DNA research offers clues on cell mutation
A team of researchers from Colorado State University has been studying DNA damage in living cells to learn more about how genetic abnormalities arise. It has long been known that DNA molecules in every cell get constantly damaged by things from the outside environment, like sunlight, cigarette smoke and radiation. However, more recently researchers have discovered that sources from within the cell itself can sometimes be even more damaging.
DNA, or deoxyribonucleic acid, is found in the nucleus of every cell. It is the code for the traits we have as human beings, and it serves as the warehouse of information needed to make a cell work. When something goes wrong with DNA, it can lead to a mutation and changes in the cell, and can sometimes lead to disease.
In a study highlighted in a recent issue of Genetics, the team — led by J. Lucas Argueso, CSU assistant professor and Boettcher Investigator in the Department of Environmental & Radiological Health Sciences — found that RNA, or ribonucleic acid, has a new and important part in this process. CSU researchers worked in close in collaboration with scientists from the National Institute of Environmental Health Sciences in North Carolina.
RNA is a molecule that plays a central role in the function of genes. It is the "business" end of a genome. The building blocks that cells use for making RNA are knows as ribonucleotides, which was the focus of the research paper.
"You don't hear as much about RNA, but cells actually have much more RNA than DNA," Argueso said.
Cells also have more ribonucleotides than deoxyribonucleotides, the building blocks for making DNA. Since the two are chemically very similar, it is quite common for cells to mistakenly incorporate RNA pieces into DNA.
Argueso and his team — including Hailey Conover, Ph.D. student in Cell & Molecular Biology and lead author of the study, and Deborah Afonso Cornelio, a post-doctoral researcher — are looking at what happens to yeast cells when they are unable to accurately remove RNA from DNA.
"The same problem happens in humans, carrots, butterflies, and yeast cells, the model organism used in our lab," Argueso said. "The same yeast that is used to bake bread and to brew beer is an incredibly useful biomedical research model."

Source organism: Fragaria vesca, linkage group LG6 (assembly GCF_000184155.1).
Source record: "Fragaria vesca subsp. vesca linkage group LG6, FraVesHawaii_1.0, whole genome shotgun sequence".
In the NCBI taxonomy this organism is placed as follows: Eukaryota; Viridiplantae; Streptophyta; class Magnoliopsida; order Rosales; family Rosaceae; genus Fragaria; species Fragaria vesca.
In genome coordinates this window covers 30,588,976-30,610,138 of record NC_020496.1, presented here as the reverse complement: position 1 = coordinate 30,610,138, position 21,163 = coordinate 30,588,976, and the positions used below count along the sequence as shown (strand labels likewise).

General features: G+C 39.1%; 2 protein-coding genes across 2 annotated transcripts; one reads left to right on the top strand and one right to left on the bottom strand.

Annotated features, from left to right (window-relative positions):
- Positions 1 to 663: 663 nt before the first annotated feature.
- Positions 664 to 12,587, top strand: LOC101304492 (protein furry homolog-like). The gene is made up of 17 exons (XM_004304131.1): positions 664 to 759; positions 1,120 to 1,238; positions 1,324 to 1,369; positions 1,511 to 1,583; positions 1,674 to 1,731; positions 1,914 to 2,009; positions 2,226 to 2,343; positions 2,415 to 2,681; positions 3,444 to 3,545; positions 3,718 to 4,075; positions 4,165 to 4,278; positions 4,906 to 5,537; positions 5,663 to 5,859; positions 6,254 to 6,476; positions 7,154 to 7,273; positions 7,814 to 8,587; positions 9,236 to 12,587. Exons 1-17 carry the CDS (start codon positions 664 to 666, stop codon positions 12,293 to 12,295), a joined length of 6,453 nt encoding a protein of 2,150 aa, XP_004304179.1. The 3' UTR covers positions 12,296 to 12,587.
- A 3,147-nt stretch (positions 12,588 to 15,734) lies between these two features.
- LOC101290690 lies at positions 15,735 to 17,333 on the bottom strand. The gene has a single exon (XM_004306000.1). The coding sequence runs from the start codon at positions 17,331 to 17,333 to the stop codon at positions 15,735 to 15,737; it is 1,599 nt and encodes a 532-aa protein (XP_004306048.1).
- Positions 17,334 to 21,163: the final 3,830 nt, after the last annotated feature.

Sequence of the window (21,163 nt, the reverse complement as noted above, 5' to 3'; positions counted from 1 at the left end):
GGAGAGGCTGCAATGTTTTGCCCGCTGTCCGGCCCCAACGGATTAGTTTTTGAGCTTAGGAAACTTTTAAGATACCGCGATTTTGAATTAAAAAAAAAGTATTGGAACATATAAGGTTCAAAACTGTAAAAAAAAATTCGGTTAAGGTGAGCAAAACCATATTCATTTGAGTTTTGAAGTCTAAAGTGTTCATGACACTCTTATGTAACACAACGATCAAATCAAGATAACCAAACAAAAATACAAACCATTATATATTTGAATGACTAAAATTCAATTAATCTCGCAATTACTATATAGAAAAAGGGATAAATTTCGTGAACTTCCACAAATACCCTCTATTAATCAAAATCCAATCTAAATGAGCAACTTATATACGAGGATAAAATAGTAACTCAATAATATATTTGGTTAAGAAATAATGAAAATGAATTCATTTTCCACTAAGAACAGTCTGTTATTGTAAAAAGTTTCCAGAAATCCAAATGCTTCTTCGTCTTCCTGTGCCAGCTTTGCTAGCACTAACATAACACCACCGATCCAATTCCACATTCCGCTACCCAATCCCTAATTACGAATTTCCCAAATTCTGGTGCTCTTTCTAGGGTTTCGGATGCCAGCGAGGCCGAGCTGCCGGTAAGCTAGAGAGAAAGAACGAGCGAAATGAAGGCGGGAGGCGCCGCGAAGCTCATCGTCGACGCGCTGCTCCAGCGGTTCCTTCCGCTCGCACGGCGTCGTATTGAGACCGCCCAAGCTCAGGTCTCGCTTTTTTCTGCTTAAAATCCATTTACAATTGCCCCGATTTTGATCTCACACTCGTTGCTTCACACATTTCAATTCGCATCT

Findings from this study have direct implications for children with Aicardi-Goutieres syndrome, a devastating disorder that affects the brain, the immune system and the skin.
"This is a very serious disease that affects children born without a critical enzyme that removes the RNA building blocks from DNA," Argueso said. "Our model yeast cells have been engineered to have the same basic genetic defect as Aicardi-Goutieres children so that we can investigate this problem at its very core."
What's next for the team? Argueso said they want to extend their work to cancer research. The team wants to determine how ribonucleotides increase chromosome abnormalities and whether those increases are asymmetric, depending on which of the two strands of DNA the ribonucleotides are introduced.
Most cancers have some form of alteration in chromosomal structure, though Argueso said that breast and ovarian cancers are by far the most affected by this issue.
In addition, with some forms of chemotherapy that have been used for a long time, the mechanism of action is to decrease the production of DNA building blocks.
"Cancer cells reproduce quickly," Argueso said. "To do that, the cells need DNA building blocks. Chemotherapy is used to decrease the building blocks. However, when you reduce the number of DNA building blocks, you push the cancer cells into a corner, where they end up putting in more RNA building blocks into the DNA."
In other words, the very thing that the chemotherapy agent is encouraging cancer cells to incorporate causes them to acquire even more mutations. This could help explain why cancers often recur in more aggressive forms after someone goes into remission.
"This unintended consequence could be one of the mechanisms making that happen," Argueso said.